North by Northwest

January 5, 2019 | Posted by Peter Jakobsen | Classic Film, FILM, THEATRE, THUMBNAIL REVIEWS |

Staged at Adelaide Festival Theatre, 4 January 2019 (Directed by Simon Phillips) (1959 film directed by Alfred Hitchcock) Everybody knows the story: Manhattan Ad-man Roger O. Thornhill is mistaken for a (non-existent) government agent, kidnapped, framed and chased across the country by Cold War heavies. Hitchcock’s romantic thriller is a classic, featuring legendary scenes such as the interlude on the train to Chicago between Thornhill (Cary Grant) and Eve Kendall (Eva Marie Saint), the attack on Thornhill by a crop-duster, and the chase over the Mount Rushmore monument. And besides Grant and Saint, there were James Mason as a suave villain, Martin…

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Our Best (& Worst) Australian Films

October 29, 2018 | Posted by Peter Jakobsen | AUSTRALIANIA, Classic Film, FILM |

"The Devil's Playground"

THE BEST DOZEN: OUR LIST Bliss (1985) (Directed by Ray Lawrence) [“After Harry Joy dropped dead… his life was never the same again.” Hell is real! Ray Lawrence creates a totally original rendering of the Peter Carey novel, as good as his next film (see below) is not, with evocative and surreal touches and a great turn by Barry Otto as fallen adman Harry Joy.] The Cars That Ate Paris (1974) (Directed by Peter Weir) [It gives “Mo-Town” a whole new meaning. No-one got this when it came out, a jet-black comedy of mythic, small-town, country-dark Australia.] The Castle (1997) (Directed by…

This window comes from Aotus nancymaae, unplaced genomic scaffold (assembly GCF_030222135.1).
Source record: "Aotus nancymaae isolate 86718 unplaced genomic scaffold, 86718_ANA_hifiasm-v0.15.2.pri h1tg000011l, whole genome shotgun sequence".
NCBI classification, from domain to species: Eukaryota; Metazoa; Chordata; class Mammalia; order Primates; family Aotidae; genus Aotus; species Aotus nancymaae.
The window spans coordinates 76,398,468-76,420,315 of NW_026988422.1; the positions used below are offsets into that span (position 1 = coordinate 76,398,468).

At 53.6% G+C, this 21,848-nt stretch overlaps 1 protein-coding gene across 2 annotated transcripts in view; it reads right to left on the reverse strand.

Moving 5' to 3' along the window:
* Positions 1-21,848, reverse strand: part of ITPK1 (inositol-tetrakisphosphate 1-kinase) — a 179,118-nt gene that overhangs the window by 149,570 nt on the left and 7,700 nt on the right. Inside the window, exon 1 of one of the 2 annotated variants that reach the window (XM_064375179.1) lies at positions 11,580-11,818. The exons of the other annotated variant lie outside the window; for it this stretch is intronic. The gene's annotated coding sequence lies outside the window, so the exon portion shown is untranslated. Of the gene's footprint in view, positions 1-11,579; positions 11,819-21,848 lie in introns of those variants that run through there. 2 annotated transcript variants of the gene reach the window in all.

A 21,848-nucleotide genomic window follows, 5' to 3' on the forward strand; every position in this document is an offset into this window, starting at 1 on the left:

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21 August – Birthday Cake for Filmfolk

August 21, 2018 | Posted by Peter Jakobsen | Classic Film, FILM |

Image by Kgayhart

We don’t suggest film-makers are horses, but several interesting players celebrate birthdays today… 1892: Charles Vanel Charles was the whispery menace of films of the 1940s and 1950s, most memorably in The Wages of Fear (above) and To Catch a Thief (below). 1924: Jack Weston His career didn’t have many highlights, but as Elaine May’s corrupt and needy attorney in A New Leaf, he was sensational. 1930: Frank Perry He had more misses than hits, but The Swimmer, based on a story by John Cheever, was out of the top drawer: 1944: Peter Weir Probably the greatest Australian director, whose films…

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18 AUGUST – COLLECTIVE BIRTHDAY CAKE

August 19, 2018 | Posted by Peter Jakobsen | Classic Film, Classical Music, FILM, MUSIC |

18 August 1750 – Antonio Salieri His work has faded, leaving behind a (probably unfair) reputation of the poisoner of Mozart… 18 August 1920 – Shirley Schrift (Shelley Winters) The needy, blowsy slattern with a heart of gold and born to lose – Shelley’s specialty. Her great film moments: The Great Gatsby (1949), A Place in the Sun (1951), The Night of the Hunter (1955), The Diary of Anne Frank (1959), and especially Lolita (1962). 18 August 1933 – Roman Polanski His reputation has taken a battering of late, but he gets a plea in mitigation for films such as…

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“The Party of the First Part” – Jean Hagen

August 3, 2018 | Posted by Peter Jakobsen | Classic Film, FILM |

Jean Hagen (born 3 August 1923) gave the performance of a lifetime as Lina Lamont in Singin’ in the Rain (1952). Lina might look dumb but she’s formidable, in fact, and a scrapper!  Witness her resistance to replacement by actresses without her fog-horn / breaking-glass voice, when she reminds the studio head of Monumental Pictures about relevant clauses in her contract:

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